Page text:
The Ministry of Health and Wellness (MoHW) in Botswana and the World Health Organization (WHO) convened partners and stakeholders to conduct a national training on malaria elimination.
The training was facilitated by a WHO technical team from HQ/Global Malaria Programme in HQ, WHO/AFRO, IST/ESA, Ethiopia Country Office and WCO. Financial support from MONACO enabled WHO to successfully provide technical support towards this malaria elimination training
The participants included IDSR staff, the health promotion division, surveillance and monitoring and evaluation officers, community health nurses, environmental health technicians, DHMT Heads/Public Health Specialists and other key units within the Ministry of Health and Wellness, including national malaria programme staff partners. The objectives of the training were:
To strengthen coordination and multi-sectoral collaboration in malaria elimination.
To ensure deeper understanding of malaria elimination among non-health sectors and communities.
To raise the profile of the programme technical expertise with the right skills and to build institutional capacity of other stakeholders to deliver quality malaria elimination interventions.
To guide development of a new national stratification to inform micro-planning at district level for targeting of interventions.
To give build competencies on case detection, notification, investigation and classification of foci.
Botswana prioritised training to guide the country to achieve the malaria elimination target in view of persistent reporting of significant number of confirmed cases. The training aimed at equipping the participants with the knowledge, skills and competence that will enhance planning, implementation, monitoring and evaluation of the malaria elimination program. The five-day training revealed that Botswana is on track to elimination, but that a lot more effort would be required to shift the mind-set of both health and non-health sectors from regarding elimination as 'business as usual' to an attitude of 'whatever it takes'. Operational and strategic gaps were identified in foci investigation and classification, epidemic preparedness and response. Recommendations included stratification of transmission foci to the lowest possible level and strengthening of community engagement and empowerment in malaria elimination activities.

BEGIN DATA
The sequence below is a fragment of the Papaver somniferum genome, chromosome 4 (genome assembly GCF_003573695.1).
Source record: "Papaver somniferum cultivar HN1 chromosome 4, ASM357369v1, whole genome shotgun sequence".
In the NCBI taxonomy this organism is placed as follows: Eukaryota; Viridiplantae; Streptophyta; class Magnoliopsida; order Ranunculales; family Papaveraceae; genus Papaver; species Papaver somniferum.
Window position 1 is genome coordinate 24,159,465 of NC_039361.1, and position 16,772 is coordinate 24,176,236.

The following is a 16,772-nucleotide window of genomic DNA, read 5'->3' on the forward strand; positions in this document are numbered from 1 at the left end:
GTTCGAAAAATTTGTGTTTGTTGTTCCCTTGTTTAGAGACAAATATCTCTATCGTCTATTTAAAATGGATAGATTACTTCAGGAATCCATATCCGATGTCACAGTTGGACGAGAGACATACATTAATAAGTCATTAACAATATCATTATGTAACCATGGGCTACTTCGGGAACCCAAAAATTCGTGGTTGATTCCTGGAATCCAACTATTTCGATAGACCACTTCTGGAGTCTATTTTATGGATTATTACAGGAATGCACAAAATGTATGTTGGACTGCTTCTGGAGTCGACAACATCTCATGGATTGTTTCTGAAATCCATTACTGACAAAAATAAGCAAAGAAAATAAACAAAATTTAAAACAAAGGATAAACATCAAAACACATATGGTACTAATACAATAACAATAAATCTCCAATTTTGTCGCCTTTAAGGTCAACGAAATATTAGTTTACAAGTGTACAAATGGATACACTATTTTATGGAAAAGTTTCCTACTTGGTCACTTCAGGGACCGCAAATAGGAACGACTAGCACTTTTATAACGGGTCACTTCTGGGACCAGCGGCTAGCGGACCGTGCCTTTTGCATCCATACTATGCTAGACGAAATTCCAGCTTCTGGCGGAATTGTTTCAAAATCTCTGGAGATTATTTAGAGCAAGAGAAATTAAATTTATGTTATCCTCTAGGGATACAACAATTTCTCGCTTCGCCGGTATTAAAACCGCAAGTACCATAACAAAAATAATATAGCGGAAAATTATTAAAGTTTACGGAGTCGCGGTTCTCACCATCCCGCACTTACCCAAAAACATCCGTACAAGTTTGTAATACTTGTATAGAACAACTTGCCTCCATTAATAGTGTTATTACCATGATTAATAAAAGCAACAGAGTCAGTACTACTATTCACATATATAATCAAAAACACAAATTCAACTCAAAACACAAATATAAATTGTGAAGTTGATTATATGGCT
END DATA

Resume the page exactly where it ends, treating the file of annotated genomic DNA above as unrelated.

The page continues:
The training was officially opened by the Deputy Permanent Secretary in the Ministry of Health and Wellness, Dr Morrison Sinvula. He highlighted that the Ministry is being restructured and WHO guidance on requirements for elimination came at an opportune time and will be used to guide movements of staff at national and district level. He reaffirmed the Ministry's commitment to ensuring that the programme will have the requisite capacity needed to implement the elimination strategy.
The training was structured in presentations by facilitators, group work, plenary sessions and field visit to conceptualise the principles of foci investigation and classification. Malaria patients that formed case studies for foci investigation and classification appreciated efforts by the country to eliminate malaria. They expressed concern that malaria is now spreading to southern Botswana, part of the country that is traditionally free of malaria. Feedback from participants indicated a new comprehension of the concept of malaria elimination with particular emphasis on transforming surveillance into a core intervention.
The WHO team de-briefed the senior Ministry of Health and Wellness management led by the acting Permanent Secretary, Ms Hazel Reaitsanye. She thanked the WHO for building government capacity for malaria elimination. The WCO Malaria National Professional Officer, Ms Kentse Moakofhi, thanked the Ministry of Health and Wellness for leadership on malaria elimination and reiterated that WHO will continue to support the country to achieve malaria elimination.
Read the original article on WHO.
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